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Thursday, 7 November 2013

Closing arguments, part one:

The group of men, having regained most of their composure, wanders back through the twisting streets and passageways of Venice toward Piazza San Marco, where once again they find themselves at Caffè Florian. It is mid-October when temperatures here can drop dramatically for periods of a few days, and when one must be alert to the possibility of the aqua alta, or high water, which can appear quickly and frequently during this season. But today it is warm, and the sun has barely begun its decline; so the artists have gathered with their coffee around a few closely placed tables outside in the still busy piazza.


Leonardo
We did see some painting, and some sculpture – and I am speaking here of our traditional understanding of those arts and the materials used to create them – at the Biennale; however those were not the art forms that one would say dominated the event. Our arts are being replaced with "sculpture" made from new and unusual materials, and it seems that painting is the preoccupation of fewer young artists as they turn more and more frequently to new media, just as we once largely abandoned painting with tempera on wood in favour of oil on canvas. Now, as you know, I was never strictly a painter or a sculptor, or an architect for that matter. So I applaud the many new areas of inquiry that I have seen here. As with any other period in the history of art, the great artists of this time will gradually be sifted from the rest. I am certain that in this exhibition there are wonderful practitioners of painting, but I must say that from my point of view, they are difficult to appreciate amid the cluttered spaces I visited. 

... murmurs of assent from others in the group ...

Are painting and sculpture still relevant? Is Bach still relevant, Vivaldi or Mozart? Of course they are, as are we; and so too are those who follow our path. Nevertheless, it occurs to me that perhaps painters and sculptors may now be pursuing something like a classical life as artists. Yo Yo Ma, for example, is an exceptional artist who plays an 18th century instrument with which he sometimes performs music even older than that.

Smiling, his gaze directed at the dainty demitasse that he seems preoccupied with rotating on its saucer.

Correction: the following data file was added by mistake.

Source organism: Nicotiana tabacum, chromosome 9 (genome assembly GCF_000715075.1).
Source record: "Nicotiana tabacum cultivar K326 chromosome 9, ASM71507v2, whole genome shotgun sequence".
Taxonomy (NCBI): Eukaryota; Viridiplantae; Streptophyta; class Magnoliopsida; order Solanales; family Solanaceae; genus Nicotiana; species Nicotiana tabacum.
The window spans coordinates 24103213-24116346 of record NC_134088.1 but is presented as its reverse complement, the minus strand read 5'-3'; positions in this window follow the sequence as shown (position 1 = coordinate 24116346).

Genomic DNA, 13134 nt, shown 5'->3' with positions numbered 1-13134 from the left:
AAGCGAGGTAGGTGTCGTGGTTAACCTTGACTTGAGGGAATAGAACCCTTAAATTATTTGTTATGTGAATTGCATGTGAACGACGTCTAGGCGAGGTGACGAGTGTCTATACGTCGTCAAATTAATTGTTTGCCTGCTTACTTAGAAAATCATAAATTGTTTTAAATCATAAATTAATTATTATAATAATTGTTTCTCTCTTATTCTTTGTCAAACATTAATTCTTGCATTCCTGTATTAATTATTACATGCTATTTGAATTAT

Are we ... are you, artists/practitioners of a classical persuasion?

Vedova, also smiling in a bemused way ...
I'm not sure I am ready to be relegated to a particular "classical" bin, Leonardo. 

Picasso scowls, presses the palm of a hand to his forehead ...
Ah, screw this "classical" nonsense. We are who we are, and nothing more or less. What is art now? A video of some sourpuss woman saying something, saying anything with intensity? Recorded events of "difficult" things to do as we saw in the Japanese pavilion? The talking trees of the Finns? Who the hell knows, and what's the urgency to know anyway? Time passes. Things change. Despite our deep-seated desire to classify and rank everything, there is never an adequate formula to do so. It's for the young artists, and the young curators to separate the mediocre from the great. Accept things as they are and stop torturing yourselves.

Velazquez
There is something about this Biennale that strikes me as being very positive. Look at us, again. No, don't laugh. We are men, we are white, and aside from Leonardo who has never made a firm decision about who he prefers to sleep with (Leonardo grins mischievously), we are all heterosexual. The day of the white, male, heterosexual painter or sculptor is done. Think how, for so many centuries, anyone from anywhere who did not fit that description was considered an outsider. No, that is not correct. Many great artists through time have been homosexuals. But until recently, even they were white men. In this exhibition, we see the work of artists of every race and every persuasion, both men and women, striving to express themselves with clarity and honesty. This is wonderful to see, no?


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Historically accurate anecdotes are especially welcome.